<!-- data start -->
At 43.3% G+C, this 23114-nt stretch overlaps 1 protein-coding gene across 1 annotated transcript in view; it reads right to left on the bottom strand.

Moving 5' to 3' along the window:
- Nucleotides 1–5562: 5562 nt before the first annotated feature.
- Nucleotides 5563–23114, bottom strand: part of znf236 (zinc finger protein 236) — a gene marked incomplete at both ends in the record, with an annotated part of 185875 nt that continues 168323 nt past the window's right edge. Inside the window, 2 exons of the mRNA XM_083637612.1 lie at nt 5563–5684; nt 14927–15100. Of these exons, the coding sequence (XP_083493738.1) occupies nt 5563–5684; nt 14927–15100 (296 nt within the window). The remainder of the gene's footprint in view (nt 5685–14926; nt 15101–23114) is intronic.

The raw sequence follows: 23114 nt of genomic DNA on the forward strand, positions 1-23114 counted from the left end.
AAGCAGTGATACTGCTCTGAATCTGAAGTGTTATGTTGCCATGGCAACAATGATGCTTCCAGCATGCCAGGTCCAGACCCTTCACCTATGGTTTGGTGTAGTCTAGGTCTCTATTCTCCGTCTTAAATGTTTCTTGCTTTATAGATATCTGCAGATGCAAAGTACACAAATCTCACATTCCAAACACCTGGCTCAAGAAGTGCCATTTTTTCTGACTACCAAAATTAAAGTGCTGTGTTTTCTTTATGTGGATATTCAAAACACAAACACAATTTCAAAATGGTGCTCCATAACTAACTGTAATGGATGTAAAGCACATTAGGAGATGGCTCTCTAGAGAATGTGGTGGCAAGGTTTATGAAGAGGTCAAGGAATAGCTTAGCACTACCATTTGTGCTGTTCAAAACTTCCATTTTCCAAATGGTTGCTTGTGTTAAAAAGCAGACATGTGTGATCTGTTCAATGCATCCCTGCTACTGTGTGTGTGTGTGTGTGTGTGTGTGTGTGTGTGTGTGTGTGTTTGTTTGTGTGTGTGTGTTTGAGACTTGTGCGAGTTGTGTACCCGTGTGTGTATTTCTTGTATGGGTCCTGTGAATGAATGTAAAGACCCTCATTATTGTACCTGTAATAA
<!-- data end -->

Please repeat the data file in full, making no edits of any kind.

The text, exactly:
At 43.3% G+C, this 23114-nt stretch overlaps 1 protein-coding gene across 1 annotated transcript in view; it reads right to left on the bottom strand.

Moving 5' to 3' along the window:
- Nucleotides 1–5562: 5562 nt before the first annotated feature.
- Nucleotides 5563–23114, bottom strand: part of znf236 (zinc finger protein 236) — a gene marked incomplete at both ends in the record, with an annotated part of 185875 nt that continues 168323 nt past the window's right edge. Inside the window, 2 exons of the mRNA XM_083637612.1 lie at nt 5563–5684; nt 14927–15100. Of these exons, the coding sequence (XP_083493738.1) occupies nt 5563–5684; nt 14927–15100 (296 nt within the window). The remainder of the gene's footprint in view (nt 5685–14926; nt 15101–23114) is intronic.

The raw sequence follows: 23114 nt of genomic DNA on the forward strand, positions 1-23114 counted from the left end.
AAGCAGTGATACTGCTCTGAATCTGAAGTGTTATGTTGCCATGGCAACAATGATGCTTCCAGCATGCCAGGTCCAGACCCTTCACCTATGGTTTGGTGTAGTCTAGGTCTCTATTCTCCGTCTTAAATGTTTCTTGCTTTATAGATATCTGCAGATGCAAAGTACACAAATCTCACATTCCAAACACCTGGCTCAAGAAGTGCCATTTTTTCTGACTACCAAAATTAAAGTGCTGTGTTTTCTTTATGTGGATATTCAAAACACAAACACAATTTCAAAATGGTGCTCCATAACTAACTGTAATGGATGTAAAGCACATTAGGAGATGGCTCTCTAGAGAATGTGGTGGCAAGGTTTATGAAGAGGTCAAGGAATAGCTTAGCACTACCATTTGTGCTGTTCAAAACTTCCATTTTCCAAATGGTTGCTTGTGTTAAAAAGCAGACATGTGTGATCTGTTCAATGCATCCCTGCTACTGTGTGTGTGTGTGTGTGTGTGTGTGTGTGTGTGTGTGTGTGTTTGTTTGTGTGTGTGTGTTTGAGACTTGTGCGAGTTGTGTACCCGTGTGTGTATTTCTTGTATGGGTCCTGTGAATGAATGTAAAGACCCTCATTATTGTACCTGTAATAA